Jenny Munezero was two months old the night the soldiers attacked, and the only one left alive in her family’s house. “To this day nobody knows why I wasn’t killed. It’s still a mystery,” says Munezero.
With a Hutu father and a Tutsi mother, Munezero was born in 1993 in Burundi, a nation on the brink of civil war due to years of ethnic conflict. The Munezero family knew they needed to leave when the Burundian Civil War, which went on to last eight years, began in 1993. Her father, who had been a prominent government official, fled to Tanzania, and her mother fled separately soon after, leaving the new baby behind.
“My mom didn’t know where I was. My dad didn’t know where I was,” Munezero says. She would eventually reunite with her parents in a Tanzanian refugee camp.
After her parents left Burundi, soldiers attacked the family home where Munezero and several others still lived. Munezero was rescued by kind neighbors and eventually carried to the refugee camp in Tanzania where her father had taken shelter.
In the camp, Munezero’s mother became pregnant with her younger sister, Divine. But just a day after the birth, her mother died. Her father quickly spiraled into a depression. Having spent his own childhood in a refugee camp, he began to feel hopeless about the prospect of a better life.
However, a couple of years later, he remarried and Munezero’s other siblings were born. “My stepmother did so much for us,” remembers Munezero. “She’s a very strong woman. She wanted us to focus on school.”
Her father, who had received an engineering degree, started small businesses for her stepmother to run while he did construction work in different areas around Tanzania.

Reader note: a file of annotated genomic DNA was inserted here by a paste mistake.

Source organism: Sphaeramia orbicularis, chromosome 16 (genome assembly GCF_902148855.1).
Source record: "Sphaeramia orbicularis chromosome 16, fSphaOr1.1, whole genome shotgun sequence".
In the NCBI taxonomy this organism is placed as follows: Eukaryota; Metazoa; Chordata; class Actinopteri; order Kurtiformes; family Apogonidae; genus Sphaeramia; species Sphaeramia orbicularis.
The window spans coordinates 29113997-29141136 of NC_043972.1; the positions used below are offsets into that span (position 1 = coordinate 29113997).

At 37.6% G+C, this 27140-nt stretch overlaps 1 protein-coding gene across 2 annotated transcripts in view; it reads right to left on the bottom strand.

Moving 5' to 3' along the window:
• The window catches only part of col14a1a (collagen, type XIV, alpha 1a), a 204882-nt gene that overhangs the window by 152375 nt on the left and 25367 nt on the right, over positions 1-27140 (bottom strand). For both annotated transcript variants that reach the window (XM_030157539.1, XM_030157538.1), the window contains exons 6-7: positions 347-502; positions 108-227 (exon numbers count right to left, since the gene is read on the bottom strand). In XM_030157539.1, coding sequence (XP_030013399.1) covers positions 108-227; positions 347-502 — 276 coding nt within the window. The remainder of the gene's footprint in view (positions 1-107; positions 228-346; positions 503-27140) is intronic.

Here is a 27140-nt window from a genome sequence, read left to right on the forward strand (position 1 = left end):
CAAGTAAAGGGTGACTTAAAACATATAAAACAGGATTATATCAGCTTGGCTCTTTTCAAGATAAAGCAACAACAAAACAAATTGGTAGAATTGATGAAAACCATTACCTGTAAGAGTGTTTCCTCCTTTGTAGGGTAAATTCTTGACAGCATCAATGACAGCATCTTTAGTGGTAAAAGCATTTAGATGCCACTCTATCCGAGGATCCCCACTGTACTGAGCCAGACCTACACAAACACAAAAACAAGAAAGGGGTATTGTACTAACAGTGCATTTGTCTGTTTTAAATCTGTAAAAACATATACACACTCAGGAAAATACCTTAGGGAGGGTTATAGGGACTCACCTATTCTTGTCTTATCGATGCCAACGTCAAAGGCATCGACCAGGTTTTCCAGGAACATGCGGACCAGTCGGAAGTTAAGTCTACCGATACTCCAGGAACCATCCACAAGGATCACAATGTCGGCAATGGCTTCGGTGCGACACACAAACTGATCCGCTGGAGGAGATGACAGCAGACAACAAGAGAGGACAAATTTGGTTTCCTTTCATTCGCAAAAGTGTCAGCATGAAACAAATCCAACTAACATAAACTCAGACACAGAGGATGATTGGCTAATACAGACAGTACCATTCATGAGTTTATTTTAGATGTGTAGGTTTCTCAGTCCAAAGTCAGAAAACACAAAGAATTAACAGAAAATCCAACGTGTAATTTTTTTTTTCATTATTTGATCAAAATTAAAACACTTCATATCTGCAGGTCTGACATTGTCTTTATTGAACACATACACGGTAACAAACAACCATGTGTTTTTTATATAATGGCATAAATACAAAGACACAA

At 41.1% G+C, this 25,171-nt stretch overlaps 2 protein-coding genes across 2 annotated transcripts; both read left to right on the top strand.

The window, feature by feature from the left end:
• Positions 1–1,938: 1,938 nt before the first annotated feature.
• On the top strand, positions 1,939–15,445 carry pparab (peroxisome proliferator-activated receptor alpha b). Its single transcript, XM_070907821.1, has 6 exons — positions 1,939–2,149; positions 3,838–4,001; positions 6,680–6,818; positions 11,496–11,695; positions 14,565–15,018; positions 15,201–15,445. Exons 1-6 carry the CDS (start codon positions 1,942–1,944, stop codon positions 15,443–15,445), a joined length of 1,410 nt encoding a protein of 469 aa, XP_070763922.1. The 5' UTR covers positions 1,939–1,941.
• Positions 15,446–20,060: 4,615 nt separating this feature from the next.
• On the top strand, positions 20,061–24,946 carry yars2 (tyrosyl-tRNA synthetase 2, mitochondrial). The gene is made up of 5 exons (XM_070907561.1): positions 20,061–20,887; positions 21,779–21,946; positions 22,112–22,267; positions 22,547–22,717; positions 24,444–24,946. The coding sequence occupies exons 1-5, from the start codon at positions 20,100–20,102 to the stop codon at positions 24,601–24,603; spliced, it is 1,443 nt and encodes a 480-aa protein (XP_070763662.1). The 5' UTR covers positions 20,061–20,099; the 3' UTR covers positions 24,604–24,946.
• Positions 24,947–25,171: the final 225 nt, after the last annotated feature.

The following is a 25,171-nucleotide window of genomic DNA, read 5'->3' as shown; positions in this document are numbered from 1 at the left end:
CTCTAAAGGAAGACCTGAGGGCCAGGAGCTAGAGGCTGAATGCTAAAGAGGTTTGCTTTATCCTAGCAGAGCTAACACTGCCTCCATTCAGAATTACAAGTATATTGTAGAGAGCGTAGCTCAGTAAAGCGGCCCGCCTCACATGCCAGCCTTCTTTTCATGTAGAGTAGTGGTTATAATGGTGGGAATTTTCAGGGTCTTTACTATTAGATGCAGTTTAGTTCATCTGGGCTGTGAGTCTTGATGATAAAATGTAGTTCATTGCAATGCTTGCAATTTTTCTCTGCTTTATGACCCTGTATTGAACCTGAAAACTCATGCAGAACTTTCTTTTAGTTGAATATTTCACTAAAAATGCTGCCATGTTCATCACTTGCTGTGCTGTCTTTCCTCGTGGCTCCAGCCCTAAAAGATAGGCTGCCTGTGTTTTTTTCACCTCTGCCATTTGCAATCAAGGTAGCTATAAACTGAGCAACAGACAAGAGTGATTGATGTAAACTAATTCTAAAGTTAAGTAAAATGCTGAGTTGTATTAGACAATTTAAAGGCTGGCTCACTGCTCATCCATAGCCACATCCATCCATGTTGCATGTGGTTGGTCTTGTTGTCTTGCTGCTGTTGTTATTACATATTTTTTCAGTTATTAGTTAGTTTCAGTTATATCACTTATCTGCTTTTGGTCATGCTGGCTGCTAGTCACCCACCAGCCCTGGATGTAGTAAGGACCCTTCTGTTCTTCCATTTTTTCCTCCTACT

In 2006, the family was finally approved for resettlement in the U.S. and were settled in Beaverton, Oregon.
They arrived on the Fourth of July and, mistaking the fireworks for the familiar sounds of a military attack, the whole family hid under the bed. “Even after the translator told us what was happening, it was too late. We stayed terrified the whole night,” recalls Munezero.
Since arriving in the U.S., Munezero has excelled in her studies, earning her degree in business management from Portland State University in 2018. “This time I didn’t slack like in the camp, where school seemed pointless,” she says. “I took it very seriously.”
After graduation, she worked as an accountant until she met her fiancé, electrical engineer Innocent Irakoze, and moved to Dallas to prepare for their wedding in December 2019. Having both arrived as refugees from Burundi, the two connected after meeting at a party. “We found what we were looking for in each other,” says Munezero.
The young couple is following Burundian cultural traditions surrounding marriage. “He sends his elders to talk to my father’s elders about the dowry. They go back and forth until they agree, and once they agree, we throw a big party to celebrate,” explains Munezero.
Navigating Burundian tradition after growing up in a refugee camp in Tanzania, and then adopting American culture, is a challenge of its own, she says. “I’m still trying to figure out what the tradition is. I grew up in a refugee camp —not in Burundi. It’s not like I know what happens when people get married,” relates Munezero.
Looking towards the future, Munezero has plans to start a nonprofit and educate women from Burundi about women’s health issues. She also wants to have kids and adopt a child from Burundi. “There’s not one generation there that has not gone through war,” states Munezero. “I want to give a child hope—what I received.”